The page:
Nato-led forces killed BBC reporter in Afghanistan
This round-up of Friday's main media stories reports on the findings of an investigation into the death of a BBC journalist in Afghanistan.
The Nato-led International Security Assistance Force (Isaf) in Afghanistan has admitted it mistakenly killed BBC reporter Ahmed Omed Khpulwak when troops responded to a militant attack in southern Uruzgan province in July, reports BBC News.
"The BBC said it recognised that Isaf had provided clarification, ending a period of uncertainty, but it would study the details of the findings on receiving the full report."
The BBC director general Mark Thompson has told business leaders he hopes Greater Manchester will become "one of the most significant creative clusters in the UK", reports the Manchester Evening News.
The paper says: "the BBC is relocating three networks - BBC Radio 5 Live, Cbeebies and CBBC - to MediaCityUK, at Salford Quays, as well as BBC Sport and some shows, such as BBC Breakfast. A study by the Northwest Development Agency says the BBC's relocation had the potential to create 10,000 jobs and add £170m to the regional economy".
It quotes from the study: "The BBC's presence has helped attract small and large media companies - including ITV (and the production facilities for Coronation Street) - and institutions with media interests such as the University of Salford."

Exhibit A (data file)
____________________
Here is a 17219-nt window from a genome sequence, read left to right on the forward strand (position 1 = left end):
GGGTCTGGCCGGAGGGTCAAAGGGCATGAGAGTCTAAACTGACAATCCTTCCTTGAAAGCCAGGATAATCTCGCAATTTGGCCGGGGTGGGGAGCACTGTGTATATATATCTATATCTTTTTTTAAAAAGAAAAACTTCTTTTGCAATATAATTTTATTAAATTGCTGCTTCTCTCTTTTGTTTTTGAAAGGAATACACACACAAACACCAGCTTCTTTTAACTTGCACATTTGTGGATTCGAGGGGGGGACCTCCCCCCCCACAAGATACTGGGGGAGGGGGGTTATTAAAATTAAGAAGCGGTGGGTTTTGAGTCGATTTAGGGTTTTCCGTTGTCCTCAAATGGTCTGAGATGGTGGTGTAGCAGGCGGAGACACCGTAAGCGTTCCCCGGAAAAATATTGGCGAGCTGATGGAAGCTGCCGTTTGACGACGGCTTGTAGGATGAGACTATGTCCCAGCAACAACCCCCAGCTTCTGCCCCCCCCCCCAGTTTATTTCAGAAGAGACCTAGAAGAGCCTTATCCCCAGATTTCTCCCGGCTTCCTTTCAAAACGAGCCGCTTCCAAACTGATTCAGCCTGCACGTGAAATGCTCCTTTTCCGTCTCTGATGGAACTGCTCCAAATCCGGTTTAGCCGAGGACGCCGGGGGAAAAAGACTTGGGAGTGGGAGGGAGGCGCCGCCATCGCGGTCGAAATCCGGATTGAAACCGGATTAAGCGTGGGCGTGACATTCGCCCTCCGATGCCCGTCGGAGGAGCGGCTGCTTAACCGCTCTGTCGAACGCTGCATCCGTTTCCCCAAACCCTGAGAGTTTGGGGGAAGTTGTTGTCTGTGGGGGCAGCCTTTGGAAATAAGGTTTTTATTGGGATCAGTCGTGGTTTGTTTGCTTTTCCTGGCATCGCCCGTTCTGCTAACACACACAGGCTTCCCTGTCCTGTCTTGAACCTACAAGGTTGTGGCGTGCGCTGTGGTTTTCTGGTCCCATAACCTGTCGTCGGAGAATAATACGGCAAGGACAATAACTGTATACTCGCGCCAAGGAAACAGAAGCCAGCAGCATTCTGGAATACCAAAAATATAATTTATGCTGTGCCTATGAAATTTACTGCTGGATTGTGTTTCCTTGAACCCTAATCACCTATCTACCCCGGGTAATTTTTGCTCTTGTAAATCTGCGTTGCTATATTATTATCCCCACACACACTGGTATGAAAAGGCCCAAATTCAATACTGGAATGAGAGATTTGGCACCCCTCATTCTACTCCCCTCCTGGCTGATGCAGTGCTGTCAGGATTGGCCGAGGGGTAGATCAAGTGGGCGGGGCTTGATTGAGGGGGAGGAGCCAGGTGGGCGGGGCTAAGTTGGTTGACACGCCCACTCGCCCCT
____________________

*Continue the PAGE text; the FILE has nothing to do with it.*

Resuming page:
Celebrity Big Brother was won last night by Paddy Doherty, star of My Big Fat Gypsy Wedding. Tonight it segues into a new series of Big Brother. The former Baywatch star Pamela Anderson is a surprise additional housemate for the opening weekend, reports the Daily Mirror.
Celebrity Big Brother has been a ratings success for Richard Desmond's Channel 5, reports the Guardian. "An average audience of about 2.6 million, and a 12.1% share of all TV viewers in its timeslot, is a respectable showing - particularly when compared with the final series of Celebrity Big Brother, which aired on Channel 4 last January" says the paper.
The inquiry into Baha Mousa's death painted a "devastating picture of military culture", says the Guardian. It says prosecutors will consider bringing fresh charges but the Daily Telegraph asks if that is necessary as what happened was "mercifully rare", as reported in the BBC's newspaper review.